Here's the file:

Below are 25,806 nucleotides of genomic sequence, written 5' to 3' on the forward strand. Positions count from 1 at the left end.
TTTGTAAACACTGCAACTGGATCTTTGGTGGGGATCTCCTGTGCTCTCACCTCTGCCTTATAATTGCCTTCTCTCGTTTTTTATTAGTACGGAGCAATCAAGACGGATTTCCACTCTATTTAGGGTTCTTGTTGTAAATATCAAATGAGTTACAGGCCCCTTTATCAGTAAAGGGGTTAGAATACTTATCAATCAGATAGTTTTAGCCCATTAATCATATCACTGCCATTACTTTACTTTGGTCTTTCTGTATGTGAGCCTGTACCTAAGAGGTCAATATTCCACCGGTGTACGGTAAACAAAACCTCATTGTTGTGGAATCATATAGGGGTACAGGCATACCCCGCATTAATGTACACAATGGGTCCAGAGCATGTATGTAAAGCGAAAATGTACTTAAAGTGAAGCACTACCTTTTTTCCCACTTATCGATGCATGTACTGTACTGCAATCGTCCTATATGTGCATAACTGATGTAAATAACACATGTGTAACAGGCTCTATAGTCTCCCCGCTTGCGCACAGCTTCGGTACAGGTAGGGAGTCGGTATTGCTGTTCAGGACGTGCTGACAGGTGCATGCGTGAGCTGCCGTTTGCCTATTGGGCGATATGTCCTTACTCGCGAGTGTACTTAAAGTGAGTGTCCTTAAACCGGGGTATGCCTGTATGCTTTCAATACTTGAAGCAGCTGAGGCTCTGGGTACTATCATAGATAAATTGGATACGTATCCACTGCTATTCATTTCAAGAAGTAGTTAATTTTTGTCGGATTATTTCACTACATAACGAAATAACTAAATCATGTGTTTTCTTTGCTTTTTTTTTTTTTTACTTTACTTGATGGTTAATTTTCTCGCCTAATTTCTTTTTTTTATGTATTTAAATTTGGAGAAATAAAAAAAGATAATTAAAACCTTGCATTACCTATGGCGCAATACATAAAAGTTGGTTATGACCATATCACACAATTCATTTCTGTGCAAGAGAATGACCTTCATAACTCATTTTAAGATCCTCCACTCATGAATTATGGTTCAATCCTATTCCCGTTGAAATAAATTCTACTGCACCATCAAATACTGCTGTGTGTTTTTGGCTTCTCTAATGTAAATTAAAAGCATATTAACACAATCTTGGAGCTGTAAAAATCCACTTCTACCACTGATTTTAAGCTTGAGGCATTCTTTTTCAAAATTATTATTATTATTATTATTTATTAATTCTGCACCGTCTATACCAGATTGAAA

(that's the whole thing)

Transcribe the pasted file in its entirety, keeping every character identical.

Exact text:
Below are 25,806 nucleotides of genomic sequence, written 5' to 3' on the forward strand. Positions count from 1 at the left end.
TTTGTAAACACTGCAACTGGATCTTTGGTGGGGATCTCCTGTGCTCTCACCTCTGCCTTATAATTGCCTTCTCTCGTTTTTTATTAGTACGGAGCAATCAAGACGGATTTCCACTCTATTTAGGGTTCTTGTTGTAAATATCAAATGAGTTACAGGCCCCTTTATCAGTAAAGGGGTTAGAATACTTATCAATCAGATAGTTTTAGCCCATTAATCATATCACTGCCATTACTTTACTTTGGTCTTTCTGTATGTGAGCCTGTACCTAAGAGGTCAATATTCCACCGGTGTACGGTAAACAAAACCTCATTGTTGTGGAATCATATAGGGGTACAGGCATACCCCGCATTAATGTACACAATGGGTCCAGAGCATGTATGTAAAGCGAAAATGTACTTAAAGTGAAGCACTACCTTTTTTCCCACTTATCGATGCATGTACTGTACTGCAATCGTCCTATATGTGCATAACTGATGTAAATAACACATGTGTAACAGGCTCTATAGTCTCCCCGCTTGCGCACAGCTTCGGTACAGGTAGGGAGTCGGTATTGCTGTTCAGGACGTGCTGACAGGTGCATGCGTGAGCTGCCGTTTGCCTATTGGGCGATATGTCCTTACTCGCGAGTGTACTTAAAGTGAGTGTCCTTAAACCGGGGTATGCCTGTATGCTTTCAATACTTGAAGCAGCTGAGGCTCTGGGTACTATCATAGATAAATTGGATACGTATCCACTGCTATTCATTTCAAGAAGTAGTTAATTTTTGTCGGATTATTTCACTACATAACGAAATAACTAAATCATGTGTTTTCTTTGCTTTTTTTTTTTTTTACTTTACTTGATGGTTAATTTTCTCGCCTAATTTCTTTTTTTTATGTATTTAAATTTGGAGAAATAAAAAAAGATAATTAAAACCTTGCATTACCTATGGCGCAATACATAAAAGTTGGTTATGACCATATCACACAATTCATTTCTGTGCAAGAGAATGACCTTCATAACTCATTTTAAGATCCTCCACTCATGAATTATGGTTCAATCCTATTCCCGTTGAAATAAATTCTACTGCACCATCAAATACTGCTGTGTGTTTTTGGCTTCTCTAATGTAAATTAAAAGCATATTAACACAATCTTGGAGCTGTAAAAATCCACTTCTACCACTGATTTTAAGCTTGAGGCATTCTTTTTCAAAATTATTATTATTATTATTATTTATTAATTCTGCACCGTCTATACCAGATTGAAA